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with them, tearing down the matting, breaking off the boughs, and even blowing one poor sickly little fellow's head right off. There it was, being whirled about in the roadway.
What an extraordinary change had come over the sea during those few short hours the children had not seen it! The last glimpse they had showed it lying calm and peaceful under the rays of the setting sun. And now! a wild, surging, tumbling mass of water, all its beautiful colour gone. The murmuring wavelets of the evening, grown by day into huge angry waves, that either dashed with fury on the beach, and dragged back its stones along with them with grating sound, but to hurl them up again, or, baulked in their efforts to reach the shore, met one another in fiercest strife further out to seaward. Then, as they clashed, up went mountains of spray into the air to be caught by the wind, and driven along before it anywhere. And that poor Parade, never much at the best of times, where was it now? It was hard to tell ; for the waves washed over and the stones covered it entirely in parts, and left no trace of its existence; the seats all blown over too, and the machines run up into the town for safety, where they stood hard by the church, in one melancholy file. The wind, how it tore up and whistled, almost to drown the voice, to make the fragile little ones cling the closer to Great-heart's strong form, as he wound an arm round each of them ; to blow up into their faces the salt sea spray, which sprinkled them too at times from head to foot. Quite a small crowd had come down to gaze upon the storm, as the children did. Some, more venturesome than the rest, watched their chance and tried to follow some wave back from whence it came ; but these were rarely let off without a soaking, either from that same wave returning back in vengeance, or by another following close at its heels. Suddenly Great-heart felt a grip at his arm from Dot, as she cried out eagerly, "Oh, that poor old man, with his model, out in all this. Where is he, dear ? ”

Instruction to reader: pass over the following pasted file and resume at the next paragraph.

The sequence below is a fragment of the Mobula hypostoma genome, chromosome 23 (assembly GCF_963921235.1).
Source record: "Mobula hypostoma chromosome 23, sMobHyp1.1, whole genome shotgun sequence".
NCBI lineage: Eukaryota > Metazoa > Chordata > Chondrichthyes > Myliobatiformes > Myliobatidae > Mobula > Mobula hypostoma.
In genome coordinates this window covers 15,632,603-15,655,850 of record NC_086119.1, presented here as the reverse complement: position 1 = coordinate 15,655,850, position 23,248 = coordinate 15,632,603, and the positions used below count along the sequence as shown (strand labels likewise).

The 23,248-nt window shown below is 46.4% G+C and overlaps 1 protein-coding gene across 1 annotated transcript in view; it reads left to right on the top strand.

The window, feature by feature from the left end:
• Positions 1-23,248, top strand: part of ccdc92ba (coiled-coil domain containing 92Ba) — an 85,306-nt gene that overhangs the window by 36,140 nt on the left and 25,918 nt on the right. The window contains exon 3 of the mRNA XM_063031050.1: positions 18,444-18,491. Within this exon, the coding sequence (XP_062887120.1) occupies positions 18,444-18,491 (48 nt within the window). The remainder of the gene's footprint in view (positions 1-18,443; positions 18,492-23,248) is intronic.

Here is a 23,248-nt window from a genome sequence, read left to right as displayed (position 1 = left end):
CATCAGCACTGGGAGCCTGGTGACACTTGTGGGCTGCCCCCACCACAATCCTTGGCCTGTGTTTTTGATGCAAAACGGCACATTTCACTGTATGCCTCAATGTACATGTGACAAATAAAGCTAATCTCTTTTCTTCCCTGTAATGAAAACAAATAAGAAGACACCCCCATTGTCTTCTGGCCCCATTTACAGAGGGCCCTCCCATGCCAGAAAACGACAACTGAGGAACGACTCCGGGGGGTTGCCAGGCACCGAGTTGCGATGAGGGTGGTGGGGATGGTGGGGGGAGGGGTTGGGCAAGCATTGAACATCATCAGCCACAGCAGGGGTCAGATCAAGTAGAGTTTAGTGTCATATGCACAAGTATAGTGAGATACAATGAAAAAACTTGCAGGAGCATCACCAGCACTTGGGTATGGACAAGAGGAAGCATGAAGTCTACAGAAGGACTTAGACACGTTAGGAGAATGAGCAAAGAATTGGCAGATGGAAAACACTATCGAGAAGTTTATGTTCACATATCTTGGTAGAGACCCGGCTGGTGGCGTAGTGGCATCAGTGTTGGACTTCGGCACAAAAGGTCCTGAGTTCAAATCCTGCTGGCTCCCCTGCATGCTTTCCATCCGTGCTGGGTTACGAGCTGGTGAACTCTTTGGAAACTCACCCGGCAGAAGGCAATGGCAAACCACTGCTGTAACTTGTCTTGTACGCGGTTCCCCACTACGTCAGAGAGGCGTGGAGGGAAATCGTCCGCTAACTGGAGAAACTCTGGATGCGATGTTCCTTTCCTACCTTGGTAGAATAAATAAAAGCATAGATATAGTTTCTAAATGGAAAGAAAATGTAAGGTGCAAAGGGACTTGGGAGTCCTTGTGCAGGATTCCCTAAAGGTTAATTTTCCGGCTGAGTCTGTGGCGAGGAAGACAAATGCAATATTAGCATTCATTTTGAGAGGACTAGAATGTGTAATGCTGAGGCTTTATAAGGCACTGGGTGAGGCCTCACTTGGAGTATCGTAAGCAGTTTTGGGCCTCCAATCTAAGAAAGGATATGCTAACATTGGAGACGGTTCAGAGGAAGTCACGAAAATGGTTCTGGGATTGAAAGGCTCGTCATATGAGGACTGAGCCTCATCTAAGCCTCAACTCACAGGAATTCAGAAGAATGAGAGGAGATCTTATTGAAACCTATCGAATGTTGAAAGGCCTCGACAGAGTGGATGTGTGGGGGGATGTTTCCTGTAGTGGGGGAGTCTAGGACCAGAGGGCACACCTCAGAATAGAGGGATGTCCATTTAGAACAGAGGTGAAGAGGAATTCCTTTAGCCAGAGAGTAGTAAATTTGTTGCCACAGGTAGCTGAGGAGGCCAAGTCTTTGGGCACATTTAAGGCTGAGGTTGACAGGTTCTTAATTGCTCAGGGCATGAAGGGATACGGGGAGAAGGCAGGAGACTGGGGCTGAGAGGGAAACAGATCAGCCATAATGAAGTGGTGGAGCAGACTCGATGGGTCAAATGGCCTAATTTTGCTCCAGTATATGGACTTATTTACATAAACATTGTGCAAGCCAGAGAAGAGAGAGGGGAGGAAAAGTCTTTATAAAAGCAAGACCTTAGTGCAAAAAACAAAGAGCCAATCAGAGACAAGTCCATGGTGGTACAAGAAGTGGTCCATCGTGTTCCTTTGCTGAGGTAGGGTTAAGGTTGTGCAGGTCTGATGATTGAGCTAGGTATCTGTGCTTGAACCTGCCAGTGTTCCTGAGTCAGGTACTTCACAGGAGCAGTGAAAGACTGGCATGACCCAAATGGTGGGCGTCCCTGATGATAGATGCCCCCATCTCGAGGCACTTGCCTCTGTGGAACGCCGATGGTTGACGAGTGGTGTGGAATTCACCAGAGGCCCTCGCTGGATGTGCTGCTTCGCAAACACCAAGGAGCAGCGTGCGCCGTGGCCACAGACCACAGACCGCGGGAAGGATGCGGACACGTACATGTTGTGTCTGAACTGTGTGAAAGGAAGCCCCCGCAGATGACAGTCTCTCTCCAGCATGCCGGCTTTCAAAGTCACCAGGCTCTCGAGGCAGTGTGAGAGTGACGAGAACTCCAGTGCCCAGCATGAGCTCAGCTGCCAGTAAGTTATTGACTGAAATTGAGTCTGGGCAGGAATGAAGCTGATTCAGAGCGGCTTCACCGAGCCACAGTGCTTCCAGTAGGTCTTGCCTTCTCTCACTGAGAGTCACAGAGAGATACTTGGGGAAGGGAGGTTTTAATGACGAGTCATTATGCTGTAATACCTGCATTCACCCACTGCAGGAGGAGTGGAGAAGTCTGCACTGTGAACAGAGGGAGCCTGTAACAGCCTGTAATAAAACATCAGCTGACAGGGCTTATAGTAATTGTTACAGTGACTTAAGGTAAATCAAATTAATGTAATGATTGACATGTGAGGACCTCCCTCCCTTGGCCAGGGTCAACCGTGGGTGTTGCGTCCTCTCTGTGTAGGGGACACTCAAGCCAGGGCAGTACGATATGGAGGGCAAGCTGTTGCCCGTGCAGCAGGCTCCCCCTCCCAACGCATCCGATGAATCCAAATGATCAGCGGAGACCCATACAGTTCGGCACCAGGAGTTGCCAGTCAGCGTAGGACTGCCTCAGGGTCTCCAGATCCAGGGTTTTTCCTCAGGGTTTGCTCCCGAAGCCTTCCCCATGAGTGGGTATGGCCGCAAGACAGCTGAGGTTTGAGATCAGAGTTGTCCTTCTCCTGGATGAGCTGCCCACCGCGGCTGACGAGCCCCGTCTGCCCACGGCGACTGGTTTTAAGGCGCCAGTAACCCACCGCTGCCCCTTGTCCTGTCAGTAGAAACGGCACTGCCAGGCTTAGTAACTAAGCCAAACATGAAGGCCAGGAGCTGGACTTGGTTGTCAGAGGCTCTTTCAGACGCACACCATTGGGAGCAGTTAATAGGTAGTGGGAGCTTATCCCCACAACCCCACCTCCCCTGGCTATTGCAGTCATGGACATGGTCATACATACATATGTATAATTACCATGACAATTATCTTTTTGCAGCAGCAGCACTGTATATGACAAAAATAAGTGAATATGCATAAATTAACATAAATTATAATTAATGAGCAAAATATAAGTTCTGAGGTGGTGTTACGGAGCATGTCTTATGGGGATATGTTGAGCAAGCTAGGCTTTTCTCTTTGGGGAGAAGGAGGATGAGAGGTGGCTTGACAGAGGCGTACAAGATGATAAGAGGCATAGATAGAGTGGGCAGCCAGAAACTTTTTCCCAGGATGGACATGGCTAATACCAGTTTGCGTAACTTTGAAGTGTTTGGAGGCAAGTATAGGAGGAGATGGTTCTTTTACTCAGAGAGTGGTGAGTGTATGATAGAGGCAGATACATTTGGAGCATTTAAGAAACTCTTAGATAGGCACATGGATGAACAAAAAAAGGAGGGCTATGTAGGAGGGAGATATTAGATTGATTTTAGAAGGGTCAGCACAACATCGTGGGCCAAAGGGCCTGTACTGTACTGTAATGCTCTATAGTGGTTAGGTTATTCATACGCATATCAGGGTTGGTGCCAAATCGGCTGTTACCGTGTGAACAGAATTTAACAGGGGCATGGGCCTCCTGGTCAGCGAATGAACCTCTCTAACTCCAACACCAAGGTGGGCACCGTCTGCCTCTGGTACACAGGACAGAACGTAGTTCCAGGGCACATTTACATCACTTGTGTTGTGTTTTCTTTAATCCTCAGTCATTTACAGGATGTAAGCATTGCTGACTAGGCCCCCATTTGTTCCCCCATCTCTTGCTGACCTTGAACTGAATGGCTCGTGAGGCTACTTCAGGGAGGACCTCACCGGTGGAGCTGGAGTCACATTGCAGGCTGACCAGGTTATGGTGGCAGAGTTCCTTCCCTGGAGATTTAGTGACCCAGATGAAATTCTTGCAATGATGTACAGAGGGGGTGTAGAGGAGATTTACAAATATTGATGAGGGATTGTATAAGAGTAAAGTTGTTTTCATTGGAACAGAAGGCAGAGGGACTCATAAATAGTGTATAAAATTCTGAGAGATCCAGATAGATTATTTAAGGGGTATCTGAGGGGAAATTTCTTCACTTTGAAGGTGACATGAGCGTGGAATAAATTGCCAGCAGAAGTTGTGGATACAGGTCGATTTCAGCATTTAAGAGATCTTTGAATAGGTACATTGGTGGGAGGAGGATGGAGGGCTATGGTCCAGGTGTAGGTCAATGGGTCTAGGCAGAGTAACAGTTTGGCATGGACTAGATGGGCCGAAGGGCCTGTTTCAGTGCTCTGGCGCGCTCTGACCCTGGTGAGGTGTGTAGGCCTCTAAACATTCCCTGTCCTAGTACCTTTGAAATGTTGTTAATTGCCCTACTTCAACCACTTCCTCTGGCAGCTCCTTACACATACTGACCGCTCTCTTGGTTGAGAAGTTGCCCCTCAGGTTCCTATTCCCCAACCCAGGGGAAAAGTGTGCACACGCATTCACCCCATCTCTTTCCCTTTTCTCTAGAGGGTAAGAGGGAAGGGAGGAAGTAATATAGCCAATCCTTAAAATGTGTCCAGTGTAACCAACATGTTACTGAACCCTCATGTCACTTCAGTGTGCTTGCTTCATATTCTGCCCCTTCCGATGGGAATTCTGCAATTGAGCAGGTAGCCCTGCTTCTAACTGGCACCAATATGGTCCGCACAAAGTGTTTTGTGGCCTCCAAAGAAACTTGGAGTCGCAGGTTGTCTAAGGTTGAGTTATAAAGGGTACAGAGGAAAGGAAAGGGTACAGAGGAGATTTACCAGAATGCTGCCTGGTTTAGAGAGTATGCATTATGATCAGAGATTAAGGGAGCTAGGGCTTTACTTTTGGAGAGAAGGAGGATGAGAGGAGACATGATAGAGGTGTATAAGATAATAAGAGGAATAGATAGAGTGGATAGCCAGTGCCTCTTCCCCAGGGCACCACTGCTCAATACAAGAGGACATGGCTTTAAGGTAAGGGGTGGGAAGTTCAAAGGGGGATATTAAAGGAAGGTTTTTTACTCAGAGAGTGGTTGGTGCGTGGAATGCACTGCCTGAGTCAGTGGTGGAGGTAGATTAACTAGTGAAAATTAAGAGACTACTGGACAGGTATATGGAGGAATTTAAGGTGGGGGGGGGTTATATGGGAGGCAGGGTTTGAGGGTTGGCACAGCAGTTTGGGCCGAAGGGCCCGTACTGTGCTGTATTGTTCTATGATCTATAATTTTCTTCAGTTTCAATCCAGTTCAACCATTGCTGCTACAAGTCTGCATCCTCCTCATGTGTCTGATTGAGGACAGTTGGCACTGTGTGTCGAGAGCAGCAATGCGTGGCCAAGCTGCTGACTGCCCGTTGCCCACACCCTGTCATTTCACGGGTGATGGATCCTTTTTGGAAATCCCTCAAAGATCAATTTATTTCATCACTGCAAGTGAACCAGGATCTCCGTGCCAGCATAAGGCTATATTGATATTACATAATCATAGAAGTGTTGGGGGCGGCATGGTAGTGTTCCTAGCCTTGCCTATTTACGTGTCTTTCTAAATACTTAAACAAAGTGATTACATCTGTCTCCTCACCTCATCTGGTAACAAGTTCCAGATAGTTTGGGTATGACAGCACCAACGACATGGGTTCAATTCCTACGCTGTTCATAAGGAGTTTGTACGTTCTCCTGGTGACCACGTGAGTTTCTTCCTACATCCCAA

“ He is safe enough, little Dot, up in the town somewhere, his model with him.”
“I do hope so, indeed. He could never keep it together here."
“No, indeed. Is it not a wonderful sight, this storm, children ?”
“ Marvellous !” answered Trixie.
“It is truly superb. Now you can form some idea of the power of the sea, when lashed into such fury as this, by its enemy, the wind. Now you can believe the awful wreckage and disaster it can bring along with it.
You can imagine, too, how, with a higher tide, it can burst so easily in here and flood this little town, as it has done but recently.”
“Ah, those ruined cottages show that !”
“Yes. They are a sad reminder to the inhabitants how close they are to the ocean, how unruly it can be at times.”
Presently Dot inquired, “ Have you ever seen a worse storm than this, dear?”
* Many a time. In many parts of the globe.”